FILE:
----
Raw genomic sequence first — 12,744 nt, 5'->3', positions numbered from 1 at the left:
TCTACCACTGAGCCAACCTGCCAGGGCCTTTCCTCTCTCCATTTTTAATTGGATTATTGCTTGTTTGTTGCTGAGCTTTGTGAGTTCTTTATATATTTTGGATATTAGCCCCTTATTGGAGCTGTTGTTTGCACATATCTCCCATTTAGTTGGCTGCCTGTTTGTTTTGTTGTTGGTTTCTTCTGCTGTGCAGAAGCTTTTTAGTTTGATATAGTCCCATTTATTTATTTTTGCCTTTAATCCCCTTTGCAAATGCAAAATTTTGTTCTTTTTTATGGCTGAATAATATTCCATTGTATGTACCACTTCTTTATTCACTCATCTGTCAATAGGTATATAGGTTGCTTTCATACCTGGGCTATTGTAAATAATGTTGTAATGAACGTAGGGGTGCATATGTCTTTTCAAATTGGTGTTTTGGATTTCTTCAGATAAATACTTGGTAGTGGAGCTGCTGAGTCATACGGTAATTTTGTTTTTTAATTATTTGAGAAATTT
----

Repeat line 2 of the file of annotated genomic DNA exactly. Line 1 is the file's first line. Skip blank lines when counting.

TCTACCACTGAGCCAACCTGCCAGGGCCTTTCCTCTCTCCATTTTTAATTGGATTATTGCTTGTTTGTTGCTGAGCTTTGTGAGTTCTTTATATATTTTGGATATTAGCCCCTTATTGGAGCTGTTGTTTGCACATATCTCCCATTTAGTTGGCTGCCTGTTTGTTTTGTTGTTGGTTTCTTCTGCTGTGCAGAAGCTTTTTAGTTTGATATAGTCCCATTTATTTATTTTTGCCTTTAATCCCCTTTGCAAATGCAAAATTTTGTTCTTTTTTATGGCTGAATAATATTCCATTGTATGTACCACTTCTTTATTCACTCATCTGTCAATAGGTATATAGGTTGCTTTCATACCTGGGCTATTGTAAATAATGTTGTAATGAACGTAGGGGTGCATATGTCTTTTCAAATTGGTGTTTTGGATTTCTTCAGATAAATACTTGGTAGTGGAGCTGCTGAGTCATACGGTAATTTTGTTTTTTAATTATTTGAGAAATTT